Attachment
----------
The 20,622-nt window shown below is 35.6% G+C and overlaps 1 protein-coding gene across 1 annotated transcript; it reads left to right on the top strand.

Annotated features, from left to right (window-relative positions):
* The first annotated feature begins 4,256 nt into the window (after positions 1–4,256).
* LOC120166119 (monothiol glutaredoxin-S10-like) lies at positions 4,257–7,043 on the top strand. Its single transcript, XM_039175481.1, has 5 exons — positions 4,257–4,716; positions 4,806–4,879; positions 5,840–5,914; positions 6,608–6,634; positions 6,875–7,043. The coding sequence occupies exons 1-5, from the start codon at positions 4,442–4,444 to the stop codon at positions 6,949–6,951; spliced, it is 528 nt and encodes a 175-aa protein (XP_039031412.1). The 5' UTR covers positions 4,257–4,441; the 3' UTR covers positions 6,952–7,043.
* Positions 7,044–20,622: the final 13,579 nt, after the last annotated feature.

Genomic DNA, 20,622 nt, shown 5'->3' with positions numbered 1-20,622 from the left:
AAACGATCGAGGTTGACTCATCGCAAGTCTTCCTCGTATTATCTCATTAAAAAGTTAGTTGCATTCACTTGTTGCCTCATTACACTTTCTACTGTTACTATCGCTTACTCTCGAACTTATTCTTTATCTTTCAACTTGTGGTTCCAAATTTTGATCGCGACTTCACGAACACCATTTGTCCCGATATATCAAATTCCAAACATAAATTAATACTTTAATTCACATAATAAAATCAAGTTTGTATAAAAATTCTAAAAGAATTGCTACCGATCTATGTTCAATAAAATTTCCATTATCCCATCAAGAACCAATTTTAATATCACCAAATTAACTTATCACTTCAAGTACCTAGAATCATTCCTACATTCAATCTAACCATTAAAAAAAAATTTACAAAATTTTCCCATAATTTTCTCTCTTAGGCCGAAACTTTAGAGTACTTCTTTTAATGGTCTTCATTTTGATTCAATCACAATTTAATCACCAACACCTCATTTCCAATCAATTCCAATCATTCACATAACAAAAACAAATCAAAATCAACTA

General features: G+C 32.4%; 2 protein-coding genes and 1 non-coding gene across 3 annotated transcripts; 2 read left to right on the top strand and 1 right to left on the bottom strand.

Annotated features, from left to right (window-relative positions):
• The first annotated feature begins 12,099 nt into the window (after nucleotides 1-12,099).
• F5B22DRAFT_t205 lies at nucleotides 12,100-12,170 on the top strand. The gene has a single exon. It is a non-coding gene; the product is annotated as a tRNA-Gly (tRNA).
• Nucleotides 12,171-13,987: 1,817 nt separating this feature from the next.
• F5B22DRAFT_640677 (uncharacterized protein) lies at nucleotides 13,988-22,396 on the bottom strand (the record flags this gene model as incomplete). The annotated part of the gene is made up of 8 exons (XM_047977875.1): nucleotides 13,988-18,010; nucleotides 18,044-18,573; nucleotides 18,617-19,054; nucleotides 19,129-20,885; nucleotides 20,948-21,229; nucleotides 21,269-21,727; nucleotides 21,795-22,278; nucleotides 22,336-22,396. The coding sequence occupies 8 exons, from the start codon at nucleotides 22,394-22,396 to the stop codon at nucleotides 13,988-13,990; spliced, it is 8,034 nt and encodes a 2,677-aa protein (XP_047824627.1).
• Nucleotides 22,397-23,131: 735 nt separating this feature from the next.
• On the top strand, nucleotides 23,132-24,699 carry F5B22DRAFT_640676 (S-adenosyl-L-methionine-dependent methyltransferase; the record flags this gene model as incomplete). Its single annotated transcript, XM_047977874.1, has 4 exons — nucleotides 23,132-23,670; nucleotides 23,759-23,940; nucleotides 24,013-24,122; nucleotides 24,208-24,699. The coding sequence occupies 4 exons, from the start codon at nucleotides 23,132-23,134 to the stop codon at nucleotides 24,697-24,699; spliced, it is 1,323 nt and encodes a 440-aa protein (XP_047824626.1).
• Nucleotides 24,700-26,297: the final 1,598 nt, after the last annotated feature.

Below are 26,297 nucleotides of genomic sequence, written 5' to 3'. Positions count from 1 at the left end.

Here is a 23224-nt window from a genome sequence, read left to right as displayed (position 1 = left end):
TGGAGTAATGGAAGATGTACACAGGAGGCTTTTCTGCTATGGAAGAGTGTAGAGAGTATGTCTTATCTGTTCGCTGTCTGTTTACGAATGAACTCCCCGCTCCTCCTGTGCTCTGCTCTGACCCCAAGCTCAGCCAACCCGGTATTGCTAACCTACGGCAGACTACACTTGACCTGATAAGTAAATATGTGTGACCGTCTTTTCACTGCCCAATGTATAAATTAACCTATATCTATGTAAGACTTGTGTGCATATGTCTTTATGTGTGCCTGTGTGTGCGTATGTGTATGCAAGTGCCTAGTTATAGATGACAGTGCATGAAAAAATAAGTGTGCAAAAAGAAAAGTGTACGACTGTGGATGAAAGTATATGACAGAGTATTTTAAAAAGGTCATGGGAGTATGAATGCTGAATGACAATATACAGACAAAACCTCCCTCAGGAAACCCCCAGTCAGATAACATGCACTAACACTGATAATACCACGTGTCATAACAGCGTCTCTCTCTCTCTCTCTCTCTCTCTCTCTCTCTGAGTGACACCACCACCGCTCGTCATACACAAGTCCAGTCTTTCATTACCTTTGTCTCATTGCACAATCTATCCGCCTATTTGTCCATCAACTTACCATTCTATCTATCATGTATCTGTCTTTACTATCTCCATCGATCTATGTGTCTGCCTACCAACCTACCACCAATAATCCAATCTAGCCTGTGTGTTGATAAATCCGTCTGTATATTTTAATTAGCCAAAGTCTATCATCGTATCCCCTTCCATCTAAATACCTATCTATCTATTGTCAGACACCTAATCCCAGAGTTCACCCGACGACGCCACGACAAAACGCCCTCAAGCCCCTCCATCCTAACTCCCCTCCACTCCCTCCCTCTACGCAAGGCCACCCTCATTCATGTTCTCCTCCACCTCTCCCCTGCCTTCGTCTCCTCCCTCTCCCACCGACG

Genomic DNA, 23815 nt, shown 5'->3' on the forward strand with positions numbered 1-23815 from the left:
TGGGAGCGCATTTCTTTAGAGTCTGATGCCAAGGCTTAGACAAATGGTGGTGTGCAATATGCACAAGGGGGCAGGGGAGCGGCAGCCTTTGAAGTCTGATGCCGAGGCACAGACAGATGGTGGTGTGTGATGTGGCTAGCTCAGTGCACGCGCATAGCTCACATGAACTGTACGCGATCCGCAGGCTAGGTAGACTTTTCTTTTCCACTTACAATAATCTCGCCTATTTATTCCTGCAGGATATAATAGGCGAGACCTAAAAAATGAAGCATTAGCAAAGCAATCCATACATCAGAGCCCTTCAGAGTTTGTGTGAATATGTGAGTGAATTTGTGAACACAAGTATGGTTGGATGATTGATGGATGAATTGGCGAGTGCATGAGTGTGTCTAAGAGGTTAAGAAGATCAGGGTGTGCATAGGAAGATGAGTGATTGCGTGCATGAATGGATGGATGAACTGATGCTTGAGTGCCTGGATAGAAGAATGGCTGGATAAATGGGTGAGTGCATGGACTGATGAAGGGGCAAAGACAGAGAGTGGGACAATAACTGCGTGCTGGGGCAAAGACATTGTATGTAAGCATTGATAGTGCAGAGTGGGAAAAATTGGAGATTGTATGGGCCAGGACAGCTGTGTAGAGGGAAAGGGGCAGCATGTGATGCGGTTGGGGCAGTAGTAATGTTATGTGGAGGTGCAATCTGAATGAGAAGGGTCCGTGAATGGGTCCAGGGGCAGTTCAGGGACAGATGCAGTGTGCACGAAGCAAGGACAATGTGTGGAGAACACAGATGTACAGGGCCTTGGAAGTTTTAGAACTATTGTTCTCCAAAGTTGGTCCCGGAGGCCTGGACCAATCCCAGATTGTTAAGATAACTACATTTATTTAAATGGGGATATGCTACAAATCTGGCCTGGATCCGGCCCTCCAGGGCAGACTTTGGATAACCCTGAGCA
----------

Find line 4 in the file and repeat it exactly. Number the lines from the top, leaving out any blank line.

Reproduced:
* LOC120166119 (monothiol glutaredoxin-S10-like) lies at positions 4,257–7,043 on the top strand. Its single transcript, XM_039175481.1, has 5 exons — positions 4,257–4,716; positions 4,806–4,879; positions 5,840–5,914; positions 6,608–6,634; positions 6,875–7,043. The coding sequence occupies exons 1-5, from the start codon at positions 4,442–4,444 to the stop codon at positions 6,949–6,951; spliced, it is 528 nt and encodes a 175-aa protein (XP_039031412.1). The 5' UTR covers positions 4,257–4,441; the 3' UTR covers positions 6,952–7,043.